I know what I want and need from other black people as simply and clearly as I want and need air: to be in community. From white people, my desires are more complicated. I find myself thinking back to a form of comfort I received this spring, before white condolences were normalized: a kind white colleague let me borrow her office after I no longer felt safe in mine. In exile, I brought a few items from my old office to the new one on a different floor—a jade plant, a stapler, a poster of Octavia Butler that says “There is nothing new under the sun, but there are new suns” so I could look up at her stern countenance and hope she was right. When my students visited me, they met me in this office with someone else’s name on the door, surrounded by books on early modern literature. “This looks like the office of someone who wears a lot of tweed,” said one of my students, looking around. Meaning this is not your office. Meaning you are not supposed to be here. The owner of the office said I could move anything I wanted, that I could make myself comfortable. I didn’t move anything. I will never be comfortable.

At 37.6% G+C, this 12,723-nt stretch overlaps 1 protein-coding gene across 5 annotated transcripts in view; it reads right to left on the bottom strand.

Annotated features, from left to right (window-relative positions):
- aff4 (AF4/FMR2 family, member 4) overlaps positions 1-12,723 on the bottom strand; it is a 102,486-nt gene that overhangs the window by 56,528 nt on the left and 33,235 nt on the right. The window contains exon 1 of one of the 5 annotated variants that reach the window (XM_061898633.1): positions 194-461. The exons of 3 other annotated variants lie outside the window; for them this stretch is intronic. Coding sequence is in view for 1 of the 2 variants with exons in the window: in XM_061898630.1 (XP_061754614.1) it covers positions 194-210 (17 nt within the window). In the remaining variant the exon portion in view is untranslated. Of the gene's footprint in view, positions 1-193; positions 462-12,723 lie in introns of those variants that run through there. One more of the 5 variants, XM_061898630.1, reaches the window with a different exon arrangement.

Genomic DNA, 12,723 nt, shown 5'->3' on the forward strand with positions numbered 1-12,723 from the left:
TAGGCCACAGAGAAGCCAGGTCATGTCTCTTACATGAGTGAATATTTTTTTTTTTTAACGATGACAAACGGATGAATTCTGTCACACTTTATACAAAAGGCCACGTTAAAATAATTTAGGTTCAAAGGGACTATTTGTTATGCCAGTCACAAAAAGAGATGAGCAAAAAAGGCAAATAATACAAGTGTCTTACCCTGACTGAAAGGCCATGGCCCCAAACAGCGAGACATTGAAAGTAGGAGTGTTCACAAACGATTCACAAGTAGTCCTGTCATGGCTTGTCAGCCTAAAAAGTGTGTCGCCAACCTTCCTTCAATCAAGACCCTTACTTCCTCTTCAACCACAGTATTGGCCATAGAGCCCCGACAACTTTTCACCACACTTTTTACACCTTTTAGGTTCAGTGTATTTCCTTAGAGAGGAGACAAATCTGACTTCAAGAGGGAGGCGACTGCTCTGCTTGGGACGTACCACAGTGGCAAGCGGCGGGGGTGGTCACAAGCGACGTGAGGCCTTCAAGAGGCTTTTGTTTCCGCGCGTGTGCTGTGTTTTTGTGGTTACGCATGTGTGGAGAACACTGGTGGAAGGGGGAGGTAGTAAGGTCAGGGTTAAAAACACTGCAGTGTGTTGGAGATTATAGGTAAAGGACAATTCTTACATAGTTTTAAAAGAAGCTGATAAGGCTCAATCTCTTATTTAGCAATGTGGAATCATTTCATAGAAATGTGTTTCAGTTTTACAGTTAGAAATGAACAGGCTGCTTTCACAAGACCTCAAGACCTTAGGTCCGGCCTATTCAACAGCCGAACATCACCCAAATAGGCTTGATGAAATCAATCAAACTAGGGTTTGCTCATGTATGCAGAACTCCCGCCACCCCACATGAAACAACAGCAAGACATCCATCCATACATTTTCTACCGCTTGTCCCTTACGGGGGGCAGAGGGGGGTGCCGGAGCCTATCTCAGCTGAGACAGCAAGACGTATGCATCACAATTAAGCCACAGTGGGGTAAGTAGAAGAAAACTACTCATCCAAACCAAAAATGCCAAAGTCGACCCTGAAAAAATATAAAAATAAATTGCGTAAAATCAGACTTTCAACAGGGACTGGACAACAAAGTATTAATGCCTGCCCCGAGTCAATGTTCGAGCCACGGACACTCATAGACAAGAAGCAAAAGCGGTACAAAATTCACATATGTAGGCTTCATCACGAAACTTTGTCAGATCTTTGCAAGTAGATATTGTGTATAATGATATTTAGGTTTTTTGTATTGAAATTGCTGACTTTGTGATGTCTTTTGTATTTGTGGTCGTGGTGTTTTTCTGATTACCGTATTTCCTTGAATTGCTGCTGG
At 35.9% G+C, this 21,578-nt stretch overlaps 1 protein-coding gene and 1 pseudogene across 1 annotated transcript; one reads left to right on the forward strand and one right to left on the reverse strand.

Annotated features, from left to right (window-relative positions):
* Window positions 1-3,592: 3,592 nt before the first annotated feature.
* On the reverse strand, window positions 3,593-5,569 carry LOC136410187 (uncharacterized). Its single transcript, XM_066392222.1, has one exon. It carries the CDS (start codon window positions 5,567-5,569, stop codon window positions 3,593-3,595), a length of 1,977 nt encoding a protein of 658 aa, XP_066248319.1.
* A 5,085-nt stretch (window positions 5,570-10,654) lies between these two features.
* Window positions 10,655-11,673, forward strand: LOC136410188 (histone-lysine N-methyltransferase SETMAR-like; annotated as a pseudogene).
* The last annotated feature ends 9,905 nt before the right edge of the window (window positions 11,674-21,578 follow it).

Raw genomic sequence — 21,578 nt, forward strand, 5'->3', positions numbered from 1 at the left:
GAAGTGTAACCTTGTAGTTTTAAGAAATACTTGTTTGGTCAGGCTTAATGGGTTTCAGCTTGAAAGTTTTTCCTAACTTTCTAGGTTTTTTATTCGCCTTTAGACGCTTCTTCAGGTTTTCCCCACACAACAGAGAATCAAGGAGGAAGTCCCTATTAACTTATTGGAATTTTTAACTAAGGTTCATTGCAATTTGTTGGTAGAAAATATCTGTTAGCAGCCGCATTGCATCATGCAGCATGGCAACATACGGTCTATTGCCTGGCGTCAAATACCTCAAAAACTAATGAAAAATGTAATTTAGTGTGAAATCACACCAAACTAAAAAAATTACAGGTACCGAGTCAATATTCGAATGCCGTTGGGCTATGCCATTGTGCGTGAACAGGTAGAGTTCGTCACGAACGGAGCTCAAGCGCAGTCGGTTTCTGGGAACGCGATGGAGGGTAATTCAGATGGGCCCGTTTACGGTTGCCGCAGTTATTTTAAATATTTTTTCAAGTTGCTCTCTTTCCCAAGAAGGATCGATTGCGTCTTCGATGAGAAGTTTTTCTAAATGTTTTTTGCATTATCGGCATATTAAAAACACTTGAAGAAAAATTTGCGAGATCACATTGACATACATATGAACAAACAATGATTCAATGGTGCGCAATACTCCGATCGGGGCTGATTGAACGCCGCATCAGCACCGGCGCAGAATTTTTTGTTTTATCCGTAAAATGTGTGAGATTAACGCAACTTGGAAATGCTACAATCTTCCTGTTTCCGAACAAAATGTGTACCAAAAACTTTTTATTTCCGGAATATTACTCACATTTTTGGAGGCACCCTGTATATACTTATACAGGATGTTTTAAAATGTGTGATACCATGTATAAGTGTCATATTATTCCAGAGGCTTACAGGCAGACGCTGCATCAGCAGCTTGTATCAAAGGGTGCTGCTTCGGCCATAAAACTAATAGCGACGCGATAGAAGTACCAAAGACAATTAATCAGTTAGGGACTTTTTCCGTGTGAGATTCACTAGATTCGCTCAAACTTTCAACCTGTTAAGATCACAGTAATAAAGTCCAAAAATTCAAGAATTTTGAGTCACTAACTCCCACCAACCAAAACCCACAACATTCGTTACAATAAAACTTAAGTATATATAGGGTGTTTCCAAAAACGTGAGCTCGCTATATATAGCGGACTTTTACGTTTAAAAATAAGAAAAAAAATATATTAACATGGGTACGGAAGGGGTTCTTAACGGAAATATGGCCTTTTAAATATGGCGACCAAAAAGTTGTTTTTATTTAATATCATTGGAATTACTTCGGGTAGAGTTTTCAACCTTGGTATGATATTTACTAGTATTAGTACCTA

I know that this desire to comfort is a response that white people are having to the bottomless black grief that has suddenly opened up before their feet. Since white people are supposedly interested in my grief now—not just my book recommendations and my validation of their allyship, but my unlovely, honest-to-god grief—I’m telling you to keep bringing the casseroles. And that they will never be enough. But bring them anyway.